I know it sounds like the start of a bad joke (and given the possible scruples of our heroes maybe a bar isn’t exactly appropriate — a church hall perhaps, or if they’re the missional church planting variety of presbyterians and pentecostals then maybe a boutique microbrewery would be more suitable). But it’s the way I often feel in my work at La Trobe University.
Presbyterians and Pentecostals are by far the dominant two church backgrounds of members of our Christians Union group. We do have members from a smattering of other denominations, of course — including a steadily-widening stream of Australian Born Chinese from independent evangelical churches enriching the soil.
That’s why it’s particularly apt that my big task in preparing for our mid-year conference on the Holy Spirit is to get on top of the work of Edward Irving.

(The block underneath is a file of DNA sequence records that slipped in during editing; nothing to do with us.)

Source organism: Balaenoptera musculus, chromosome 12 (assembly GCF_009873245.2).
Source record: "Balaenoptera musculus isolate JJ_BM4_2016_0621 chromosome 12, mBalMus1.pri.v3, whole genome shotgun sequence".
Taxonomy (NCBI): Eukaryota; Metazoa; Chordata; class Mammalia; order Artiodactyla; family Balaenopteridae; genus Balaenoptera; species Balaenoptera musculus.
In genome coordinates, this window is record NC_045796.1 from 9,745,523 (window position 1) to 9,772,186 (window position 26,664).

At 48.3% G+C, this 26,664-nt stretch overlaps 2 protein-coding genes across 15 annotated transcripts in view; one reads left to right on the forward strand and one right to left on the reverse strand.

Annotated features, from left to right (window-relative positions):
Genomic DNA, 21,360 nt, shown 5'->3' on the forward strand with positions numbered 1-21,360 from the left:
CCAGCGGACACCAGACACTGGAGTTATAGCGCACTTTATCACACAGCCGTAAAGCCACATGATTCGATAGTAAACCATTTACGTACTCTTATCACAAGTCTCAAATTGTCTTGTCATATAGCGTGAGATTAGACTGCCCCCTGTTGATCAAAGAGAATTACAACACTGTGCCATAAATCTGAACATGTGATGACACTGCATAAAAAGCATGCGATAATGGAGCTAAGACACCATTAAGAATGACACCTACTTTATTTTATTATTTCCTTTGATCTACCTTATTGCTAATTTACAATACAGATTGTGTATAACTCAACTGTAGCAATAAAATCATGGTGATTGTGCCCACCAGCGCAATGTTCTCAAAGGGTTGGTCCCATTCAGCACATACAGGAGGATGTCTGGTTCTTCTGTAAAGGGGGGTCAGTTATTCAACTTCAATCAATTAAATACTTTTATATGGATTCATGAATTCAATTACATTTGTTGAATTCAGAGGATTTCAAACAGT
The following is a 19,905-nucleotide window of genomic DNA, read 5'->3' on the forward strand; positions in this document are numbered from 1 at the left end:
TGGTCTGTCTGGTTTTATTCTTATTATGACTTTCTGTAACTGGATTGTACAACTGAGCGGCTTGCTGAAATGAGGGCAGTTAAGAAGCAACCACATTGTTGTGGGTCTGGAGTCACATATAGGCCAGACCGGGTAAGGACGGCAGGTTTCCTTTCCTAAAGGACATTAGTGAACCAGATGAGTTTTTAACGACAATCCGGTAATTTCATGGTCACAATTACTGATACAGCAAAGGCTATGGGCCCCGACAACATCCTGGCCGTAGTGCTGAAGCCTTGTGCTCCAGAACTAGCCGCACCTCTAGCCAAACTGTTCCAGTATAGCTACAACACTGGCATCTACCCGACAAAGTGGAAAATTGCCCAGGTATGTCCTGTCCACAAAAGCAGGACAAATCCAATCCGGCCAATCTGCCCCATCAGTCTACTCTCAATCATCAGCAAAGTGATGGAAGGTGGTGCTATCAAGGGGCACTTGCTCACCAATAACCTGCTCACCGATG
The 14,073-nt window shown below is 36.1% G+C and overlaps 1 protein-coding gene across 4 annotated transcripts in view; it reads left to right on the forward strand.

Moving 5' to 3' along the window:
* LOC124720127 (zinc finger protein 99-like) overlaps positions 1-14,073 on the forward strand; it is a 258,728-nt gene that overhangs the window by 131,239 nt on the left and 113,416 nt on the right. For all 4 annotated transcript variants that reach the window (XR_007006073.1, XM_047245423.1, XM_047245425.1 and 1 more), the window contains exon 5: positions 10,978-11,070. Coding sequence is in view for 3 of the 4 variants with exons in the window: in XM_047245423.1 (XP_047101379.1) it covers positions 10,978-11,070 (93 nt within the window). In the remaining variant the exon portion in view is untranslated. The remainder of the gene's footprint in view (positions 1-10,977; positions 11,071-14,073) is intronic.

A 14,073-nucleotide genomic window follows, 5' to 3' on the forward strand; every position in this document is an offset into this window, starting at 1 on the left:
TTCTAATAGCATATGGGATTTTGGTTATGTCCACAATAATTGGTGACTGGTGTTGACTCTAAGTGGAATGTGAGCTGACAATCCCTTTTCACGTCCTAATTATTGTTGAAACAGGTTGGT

Irving was a nineteenth century minister in the Church of Scotland (the forerunner of today’s Presbyterians) who ended up establishing his own Pentecostal denomination — the Catholic Apostolic Church.
From what I’ve read so far, two broad factors seem to have laid the groundwork for this move:
- His intuition that the significant role of the Holy Spirit in the incarnation, teaching and healing ministry, suffering, death, resurrection and ascension of Jesus suggests that He did these things as a spirit-powered human being (and thus as a prototype for his people, now He’s poured the Spirit out).
- His dissatisfaction with the way regeneration had come to be understood as a matter almost entirely of individual inward renewal. This led Irving to distinguish regeneration from baptism in the Spirit, yielding what has came to be the traditional Pentecostal emphasis on speaking in tongues as the normal initial evidence of baptism in the Spirit (subsequent to conversion/regeneration).
I’ll try to let Irving speak in his own words as I explore these things in subsequent posts.